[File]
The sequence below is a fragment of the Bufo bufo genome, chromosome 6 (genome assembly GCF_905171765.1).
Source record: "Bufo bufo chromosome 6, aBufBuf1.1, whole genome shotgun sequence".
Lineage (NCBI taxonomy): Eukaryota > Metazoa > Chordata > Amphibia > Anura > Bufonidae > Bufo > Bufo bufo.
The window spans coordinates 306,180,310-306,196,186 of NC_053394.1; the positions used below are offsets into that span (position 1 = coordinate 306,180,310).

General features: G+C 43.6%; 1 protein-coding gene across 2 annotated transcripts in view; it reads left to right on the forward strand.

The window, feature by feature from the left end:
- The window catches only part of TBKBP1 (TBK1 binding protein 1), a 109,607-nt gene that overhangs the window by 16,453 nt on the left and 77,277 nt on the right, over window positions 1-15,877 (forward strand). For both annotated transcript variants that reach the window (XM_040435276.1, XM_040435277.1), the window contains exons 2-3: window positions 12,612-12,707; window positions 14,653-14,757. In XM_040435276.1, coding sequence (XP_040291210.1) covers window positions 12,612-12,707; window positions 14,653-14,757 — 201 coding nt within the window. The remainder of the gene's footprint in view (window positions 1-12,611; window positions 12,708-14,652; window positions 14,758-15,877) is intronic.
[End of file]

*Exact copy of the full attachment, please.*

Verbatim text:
The sequence below is a fragment of the Bufo bufo genome, chromosome 6 (genome assembly GCF_905171765.1).
Source record: "Bufo bufo chromosome 6, aBufBuf1.1, whole genome shotgun sequence".
Lineage (NCBI taxonomy): Eukaryota > Metazoa > Chordata > Amphibia > Anura > Bufonidae > Bufo > Bufo bufo.
The window spans coordinates 306,180,310-306,196,186 of NC_053394.1; the positions used below are offsets into that span (position 1 = coordinate 306,180,310).

General features: G+C 43.6%; 1 protein-coding gene across 2 annotated transcripts in view; it reads left to right on the forward strand.

The window, feature by feature from the left end:
- The window catches only part of TBKBP1 (TBK1 binding protein 1), a 109,607-nt gene that overhangs the window by 16,453 nt on the left and 77,277 nt on the right, over window positions 1-15,877 (forward strand). For both annotated transcript variants that reach the window (XM_040435276.1, XM_040435277.1), the window contains exons 2-3: window positions 12,612-12,707; window positions 14,653-14,757. In XM_040435276.1, coding sequence (XP_040291210.1) covers window positions 12,612-12,707; window positions 14,653-14,757 — 201 coding nt within the window. The remainder of the gene's footprint in view (window positions 1-12,611; window positions 12,708-14,652; window positions 14,758-15,877) is intronic.